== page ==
Insightful takes on scaling your business

How a flat hierarchy around the lunch table creates a close company culture

I'll have 'close company culture' for two, please.

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Anne-Marie Finch
Story by
Anne-Marie Finch

Chief People Officer, TemplafyAnne-Marie has a Master of Science in Psychology from the University of Copenhagen and is specialized within the areas of Work and Organizational Psychology. She has experience leading the talent mana… (show all) Anne-Marie has a Master of Science in Psychology from the University of Copenhagen and is specialized within the areas of Work and Organizational Psychology. She has experience leading the talent management by revitalizing the talent programs, structuring key succession planning and key people development. After three years, Anne-Marie became head of HR at two subsidiaries known for their high customer satisfaction (No1 in DK and No1 within telco in EU) where she was part of transitioning the companies to fast movers during a period of severe market competition. Several years later, incl. an IPO and company outsourcing, Anne-Marie entered Trustpilot and saw it grow from 250 to 700 employees.

In Denmark, where my company started, flat hierarchies are an intrinsic part of the culture and an essential component of our workplaces. Feeling equal to and supported by your coworkers, across all roles and levels, is essential to a close culture, but especially during a time of uncertainty. 

As a global organization, the core values of a flat hierarchy — like transparency and inclusion — are key across our various locations, and it’s important to us that we scale these values as we grow. 

We’ve started by choosing to forgo the establishment of a formal headquarters. We don’t place Copenhagen or New York City above our other locations, and instead use Zoom as a central meeting point. That helps make our corporate structure inclusive and flat across nationalities. 

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Creating flat hierarchies begins at lunchtime 

We’re constantly looking for new ways to express our core values and there’s no better way to physically enable a flat hierarchy than by sharing a meal together — which is why we facilitate our values of transparency and inclusion through communal lunches.

Whether you’re a C-level leader or an individual contributor, we’re all equal at the lunch table and take equal responsibility — for example, our CEO isn’t afraid to wash the dishes. We believe that providing employees with a healthy lunch to enjoy together is more than just a means to a flat hierarchy, it’s essential for overall happiness and productivity.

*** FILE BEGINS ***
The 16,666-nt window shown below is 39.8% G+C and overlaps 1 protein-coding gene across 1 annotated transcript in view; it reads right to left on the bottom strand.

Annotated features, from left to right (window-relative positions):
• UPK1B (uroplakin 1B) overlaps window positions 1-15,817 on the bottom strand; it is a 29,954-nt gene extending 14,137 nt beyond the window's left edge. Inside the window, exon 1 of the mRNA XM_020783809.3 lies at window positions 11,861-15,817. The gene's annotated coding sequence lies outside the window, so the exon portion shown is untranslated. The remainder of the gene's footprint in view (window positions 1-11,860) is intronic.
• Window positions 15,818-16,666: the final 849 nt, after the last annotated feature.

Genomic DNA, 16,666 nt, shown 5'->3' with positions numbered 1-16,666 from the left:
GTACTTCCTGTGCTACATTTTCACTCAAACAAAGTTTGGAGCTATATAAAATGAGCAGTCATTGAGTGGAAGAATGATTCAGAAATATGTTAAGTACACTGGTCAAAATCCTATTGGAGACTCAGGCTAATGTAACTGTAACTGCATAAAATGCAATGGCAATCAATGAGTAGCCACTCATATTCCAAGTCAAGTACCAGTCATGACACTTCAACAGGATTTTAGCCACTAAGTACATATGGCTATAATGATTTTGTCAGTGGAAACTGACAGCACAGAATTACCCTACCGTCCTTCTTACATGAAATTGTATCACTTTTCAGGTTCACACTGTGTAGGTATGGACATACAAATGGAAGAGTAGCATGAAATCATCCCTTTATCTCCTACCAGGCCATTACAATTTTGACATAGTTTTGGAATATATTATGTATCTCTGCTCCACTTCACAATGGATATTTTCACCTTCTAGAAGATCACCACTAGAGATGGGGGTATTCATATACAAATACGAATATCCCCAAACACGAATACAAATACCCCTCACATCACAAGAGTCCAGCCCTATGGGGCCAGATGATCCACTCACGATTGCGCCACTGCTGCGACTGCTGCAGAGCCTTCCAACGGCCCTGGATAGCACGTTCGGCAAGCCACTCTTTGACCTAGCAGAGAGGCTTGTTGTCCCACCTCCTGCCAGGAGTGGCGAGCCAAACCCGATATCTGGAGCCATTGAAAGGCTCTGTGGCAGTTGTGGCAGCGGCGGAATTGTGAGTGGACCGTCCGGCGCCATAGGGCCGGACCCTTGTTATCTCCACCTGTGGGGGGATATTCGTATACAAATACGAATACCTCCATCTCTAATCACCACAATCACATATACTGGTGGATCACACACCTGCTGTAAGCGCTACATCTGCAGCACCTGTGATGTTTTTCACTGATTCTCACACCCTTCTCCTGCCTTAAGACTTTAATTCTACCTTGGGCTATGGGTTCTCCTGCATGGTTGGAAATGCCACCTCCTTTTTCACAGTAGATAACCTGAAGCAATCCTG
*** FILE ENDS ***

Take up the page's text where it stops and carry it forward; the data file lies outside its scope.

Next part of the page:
Employees who are comfortable with and feel respected by their colleagues are more likely to join other social groups, like intramural sports teams and company clubs. When you socialize, you build trust with one another and better understand your differences. You become more open-minded and less judgmental. And when employees feel included and enjoy their time at work with colleagues they care about, productivity and engagement soar. 

Communal lunches are essential for growing companies

A vibrant company culture is important, especially for companies transitioning from a startup to a larger organization. As our company grows, we have to determine which parts of our culture are scalable, and right now, we’re focusing on cultural characteristics that create respect among employees, i.e., how we treat each other and how we engage with other people. 

The ability to do these things well starts with employees spending time together, allowing connections to happen organically by sharing a meal. 

To maintain these characteristics as we grow, we hire for cultural fit. We look for candidates at all levels who will continue to support and contribute to the close culture we’ve already cultivated, which includes socializing and communal lunches. 

Protecting your culture during a crisis 

Communal lunches might be out of the question during this time of uncertainty, but that doesn’t mean employee morale and relationships should suffer. It’s important to identify strategies to make sure your culture remains resilient even in the midst of global and economic volatility. 

For example, we normally scheduled company-wide happy hours on Friday, but due to the current pandemic and resulting self-isolation, we’ve implemented a virtual Friday happy hour. We invite employees to log on and say cheers, even if they can only pop in for five minutes. We host these virtual happy hours across time zones, logging on five hours later to cheers our US colleagues. 

Even though we’re physically separated (for now), it’s critical to communicate and show your employees that company culture is alive and well. After the crisis passes, your employees will look back at this time and consider how well they were treated and whether the company’s culture was resilient enough. Virtual hangouts strengthen employee connections and provide stability during periods of uncertainty. 

The bottom line: invest in your people, especially during this period because they’ll eventually leave if they don’t feel supported. 

Flat hierarchies bring understanding back to the workplace

At Templafy, we’ve implemented communal lunches since day one, and we’re doing everything we can to preserve this practice as we grow. Now more than ever, it’s critical to maintain these traditions and continue to scale the flat hierarchy that is so important to us. 

Ego, career moves, and promotions create divisions, but the act of socializing and flat hierarchies encourage understanding, especially for employees at a global company. And the more we understand each other, the better. 

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Published August 18, 2020 — 08:00 UTC